The New York Times invited comments on Gary Chaison’s letter about the new push for right-to-work laws. It published comments today, January 22, 2012.
My comment is that the revival is both different and similar from past anti-union campaigns. First, the political meaning of the campaign today is different. Compared to a generation ago when there was widespread union membership in the industrial belt and southern politicians sought to protect a competitive edge by keeping labor cheap – all of the former Confederate states and only these states adopted right-to-work laws – today the labor market is national and the rate of union membership in the private sector is back to where it was before the New Deal. The anti-union campaign today is clearly an attempt to change the subject from the financial industry that pushed our economy into crisis and from the “job creators” who are not creating jobs to a union scapegoat.
Second, Chaison comments about the history of right-to-work that “it is not clear whether” right-to-work laws undermined unionism or whether lack of unionism led to right-to-work laws. This is a question that can be answered. At the time of the New Deal, each southern state was dominated by an oligarchy of businessmen and Democratic politicians who operated an economy of labor exploitation. The question is How did workers react to the New Deal’s federal protection for their right to form unions expressed in the National Labor Relations Act? In Texas, for example, about 350,000 workers had joined unions by 1953, posing a dramatic challenge to the old ways of doing business in the state. But the oligarchs fought back, using their control of state government and the Democratic Party to sponsor a half-dozen anti-union laws (of which right-to-work was simply one) and to enforce discriminatory hiring. Everyone in this debate understands that right-to-work undermines existing unions because it protects free riders, but what about organizing in the first place? Historically, in the context of an anti-union political campaign, the Texas union movement was defeated because the anti-union laws substantially raised the cost of organizing – largely through expensive litigation – and because state Democratic leaders, such as Governor Allan Shivers, launched a counter-movement of massive resistance to school integration, which undermined labor unity.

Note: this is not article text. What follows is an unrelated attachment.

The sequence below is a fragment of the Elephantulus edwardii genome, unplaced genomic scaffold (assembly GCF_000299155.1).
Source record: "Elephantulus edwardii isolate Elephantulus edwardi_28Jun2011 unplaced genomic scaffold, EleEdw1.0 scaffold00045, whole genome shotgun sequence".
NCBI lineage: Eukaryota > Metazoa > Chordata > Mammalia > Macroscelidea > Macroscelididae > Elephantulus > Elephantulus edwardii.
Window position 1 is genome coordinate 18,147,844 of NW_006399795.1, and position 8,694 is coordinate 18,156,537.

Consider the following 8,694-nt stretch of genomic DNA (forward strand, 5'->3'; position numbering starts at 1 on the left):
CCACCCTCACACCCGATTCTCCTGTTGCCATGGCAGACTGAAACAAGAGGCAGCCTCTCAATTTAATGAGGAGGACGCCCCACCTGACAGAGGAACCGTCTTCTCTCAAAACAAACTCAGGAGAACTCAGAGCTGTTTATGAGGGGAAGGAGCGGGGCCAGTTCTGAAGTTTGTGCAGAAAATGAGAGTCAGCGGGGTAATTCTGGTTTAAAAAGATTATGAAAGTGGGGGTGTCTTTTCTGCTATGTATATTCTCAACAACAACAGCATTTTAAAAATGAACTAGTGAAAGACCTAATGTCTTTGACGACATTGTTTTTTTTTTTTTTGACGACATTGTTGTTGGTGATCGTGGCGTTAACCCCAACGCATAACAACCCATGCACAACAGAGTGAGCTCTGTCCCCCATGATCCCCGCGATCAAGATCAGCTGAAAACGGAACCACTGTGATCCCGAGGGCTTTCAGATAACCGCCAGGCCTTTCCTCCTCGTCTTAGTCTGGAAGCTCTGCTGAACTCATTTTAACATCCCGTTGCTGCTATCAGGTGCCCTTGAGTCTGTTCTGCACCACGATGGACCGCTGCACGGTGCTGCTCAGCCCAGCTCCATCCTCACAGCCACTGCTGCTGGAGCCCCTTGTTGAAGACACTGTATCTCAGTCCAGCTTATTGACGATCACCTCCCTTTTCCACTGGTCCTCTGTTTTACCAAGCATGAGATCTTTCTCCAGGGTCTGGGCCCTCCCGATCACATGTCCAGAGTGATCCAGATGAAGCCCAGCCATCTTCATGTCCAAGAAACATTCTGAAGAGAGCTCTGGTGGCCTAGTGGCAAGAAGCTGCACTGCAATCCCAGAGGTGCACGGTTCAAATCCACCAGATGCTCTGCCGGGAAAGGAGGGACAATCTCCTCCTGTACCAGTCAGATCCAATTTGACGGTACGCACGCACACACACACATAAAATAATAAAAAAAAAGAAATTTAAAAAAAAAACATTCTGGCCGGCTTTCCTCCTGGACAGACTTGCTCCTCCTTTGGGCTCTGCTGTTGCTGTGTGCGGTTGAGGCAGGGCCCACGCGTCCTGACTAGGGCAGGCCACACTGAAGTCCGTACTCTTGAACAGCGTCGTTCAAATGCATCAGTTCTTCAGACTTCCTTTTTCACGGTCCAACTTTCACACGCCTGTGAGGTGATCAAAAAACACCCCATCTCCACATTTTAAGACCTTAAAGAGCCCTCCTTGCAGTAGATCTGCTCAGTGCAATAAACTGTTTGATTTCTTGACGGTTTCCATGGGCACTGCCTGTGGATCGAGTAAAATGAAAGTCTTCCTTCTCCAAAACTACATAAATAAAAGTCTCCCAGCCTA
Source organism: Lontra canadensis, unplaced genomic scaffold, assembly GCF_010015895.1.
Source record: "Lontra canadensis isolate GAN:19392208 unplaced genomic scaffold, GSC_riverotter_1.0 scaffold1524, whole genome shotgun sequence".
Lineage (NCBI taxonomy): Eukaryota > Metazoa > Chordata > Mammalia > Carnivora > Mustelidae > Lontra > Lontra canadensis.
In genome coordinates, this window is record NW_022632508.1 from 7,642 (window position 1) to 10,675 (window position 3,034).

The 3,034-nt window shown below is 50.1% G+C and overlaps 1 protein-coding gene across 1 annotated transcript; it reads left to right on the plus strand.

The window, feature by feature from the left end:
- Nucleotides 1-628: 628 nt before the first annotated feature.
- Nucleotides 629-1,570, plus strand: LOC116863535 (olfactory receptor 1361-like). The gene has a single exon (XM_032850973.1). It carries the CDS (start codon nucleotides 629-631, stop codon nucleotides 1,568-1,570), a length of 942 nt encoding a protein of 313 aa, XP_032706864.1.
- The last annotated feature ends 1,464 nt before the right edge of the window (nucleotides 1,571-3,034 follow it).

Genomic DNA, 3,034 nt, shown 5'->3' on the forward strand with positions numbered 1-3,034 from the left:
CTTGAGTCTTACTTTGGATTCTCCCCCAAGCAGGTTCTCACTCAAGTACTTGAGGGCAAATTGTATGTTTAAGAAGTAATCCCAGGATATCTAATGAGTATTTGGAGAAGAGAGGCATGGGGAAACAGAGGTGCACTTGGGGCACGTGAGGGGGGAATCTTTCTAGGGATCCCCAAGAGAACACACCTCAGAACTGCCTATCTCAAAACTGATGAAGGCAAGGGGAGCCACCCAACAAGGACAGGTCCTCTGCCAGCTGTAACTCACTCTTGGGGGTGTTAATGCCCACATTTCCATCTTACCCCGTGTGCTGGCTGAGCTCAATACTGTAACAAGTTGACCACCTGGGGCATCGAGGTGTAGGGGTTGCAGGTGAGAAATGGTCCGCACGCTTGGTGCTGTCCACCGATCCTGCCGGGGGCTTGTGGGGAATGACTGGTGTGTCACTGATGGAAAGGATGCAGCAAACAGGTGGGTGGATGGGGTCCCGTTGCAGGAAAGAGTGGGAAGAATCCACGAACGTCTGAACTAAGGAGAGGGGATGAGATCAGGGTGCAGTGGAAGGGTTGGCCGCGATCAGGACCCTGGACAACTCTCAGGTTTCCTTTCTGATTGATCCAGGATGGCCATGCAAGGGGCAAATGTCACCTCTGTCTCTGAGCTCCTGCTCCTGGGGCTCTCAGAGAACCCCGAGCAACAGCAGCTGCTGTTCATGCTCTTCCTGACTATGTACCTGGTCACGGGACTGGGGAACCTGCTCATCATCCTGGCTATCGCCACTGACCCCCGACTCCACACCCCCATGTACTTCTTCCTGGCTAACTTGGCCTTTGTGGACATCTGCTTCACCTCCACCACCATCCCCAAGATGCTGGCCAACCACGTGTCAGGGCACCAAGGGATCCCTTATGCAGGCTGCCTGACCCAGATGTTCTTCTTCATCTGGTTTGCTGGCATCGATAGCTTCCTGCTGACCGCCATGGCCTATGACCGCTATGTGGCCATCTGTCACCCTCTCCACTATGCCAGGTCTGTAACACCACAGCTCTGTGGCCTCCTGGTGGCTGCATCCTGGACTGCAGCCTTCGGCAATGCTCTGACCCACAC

Today’s anti-union campaign has been met effectively in Ohio and prospectively in Wisconsin, if the million signatures on recall petitions is a guide, by broad-based organization. In Indiana, the first push was blocked, but a new push looks likely to prevail because the Republicans have the votes in the legislature.But there and in other states like Michigan where the Republican Party is scape-goating unions, both public and private, an effective response is for unions to ally with the broader discontent over the economy and keep the focus on the financial and other corporate groups that are responsible for our economic plight. The resurrection of race-baiting in the South Carolina Republican Party primary is the bitter aftertaste of the old southern anti-union campaign tactics, which today’s economic justice campaigners must meet head-on.